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Indigenous Children Continue to Experience High Rates of RSV

Annual respiratory syncytial virus-associated hospitalization rates varied from 35.7 to 132.3 per 1,000 children aged younger than 6 months

By Elana Gotkine HealthDay Reporter

FRIDAY, July 14, 2023 (HealthDay News) — American Indian/Alaska Native (AI/AN) children experience high rates of respiratory syncytial virus (RSV)-associated acute respiratory illness (ARI) hospitalization, according to a study published online July 14 in Pediatrics.

Jessica E. Atwell, Ph.D., M.P.H., from the Johns Hopkins Bloomberg School of Public Health in Baltimore, and colleagues conducted active, facility-based surveillance for ARI among hospitalized AI/AN children in November 2019 to May 2020. A total of 324 children younger than 5 years old from Chinle, Arizona (Navajo Nation); Whiteriver, Arizona (White Mountain Apache Tribal lands); and Anchorage and the Yukon-Kuskokwim (YK) Delta regions of Alaska who met the World Health Organization case definition for extended severe ARI were enrolled.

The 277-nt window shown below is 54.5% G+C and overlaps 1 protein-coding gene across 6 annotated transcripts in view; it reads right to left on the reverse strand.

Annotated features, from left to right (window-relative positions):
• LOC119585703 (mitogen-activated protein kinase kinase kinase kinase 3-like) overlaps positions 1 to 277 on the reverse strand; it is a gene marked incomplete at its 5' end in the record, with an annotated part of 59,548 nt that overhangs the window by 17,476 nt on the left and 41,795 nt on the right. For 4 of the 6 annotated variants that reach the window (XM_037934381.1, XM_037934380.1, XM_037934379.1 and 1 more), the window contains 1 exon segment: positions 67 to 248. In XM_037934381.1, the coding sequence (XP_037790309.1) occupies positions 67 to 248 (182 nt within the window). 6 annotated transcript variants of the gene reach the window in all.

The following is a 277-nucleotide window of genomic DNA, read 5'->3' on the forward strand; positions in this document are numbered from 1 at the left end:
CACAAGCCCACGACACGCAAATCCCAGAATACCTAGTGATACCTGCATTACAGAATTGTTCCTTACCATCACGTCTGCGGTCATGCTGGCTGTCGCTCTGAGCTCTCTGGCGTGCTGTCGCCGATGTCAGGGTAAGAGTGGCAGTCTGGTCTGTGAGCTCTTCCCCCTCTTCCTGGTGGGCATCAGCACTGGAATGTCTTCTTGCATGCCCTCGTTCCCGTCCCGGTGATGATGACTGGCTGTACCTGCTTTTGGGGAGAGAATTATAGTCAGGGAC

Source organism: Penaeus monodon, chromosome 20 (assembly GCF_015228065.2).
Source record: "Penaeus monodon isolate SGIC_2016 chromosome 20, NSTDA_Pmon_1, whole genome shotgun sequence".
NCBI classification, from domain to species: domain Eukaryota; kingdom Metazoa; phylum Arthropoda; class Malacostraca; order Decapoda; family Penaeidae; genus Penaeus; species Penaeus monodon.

The researchers found that 53 percent of the children tested RSV-positive. One-third of RSV-associated hospitalizations occurred in infants younger than 6 months. The mean length of stay varied from 3.5 to 5.7 days (Chinle and YK Delta, respectively) among those who were RSV-positive, and use of supplemental oxygen varied from 70 to 100 percent (Anchorage and Whiteriver, respectively). Per 1,000 children younger than 6 months old, the annual RSV-associated hospitalization rates ranged from 35.7 to 132.3 for Anchorage and YK Delta, respectively. For children younger than 5 years old, the rates ranged from 7.7 to 32.7 for Anchorage and YK Delta, respectively.

“These findings show that AI/AN children continue to experience high rates of RSV-associated ARI hospitalization,” the authors write. “Improvements in the socioeconomic determinants of health for AI/AN children and RSV-prevention products are urgently needed.”

Several authors disclosed ties to the pharmaceutical industry.

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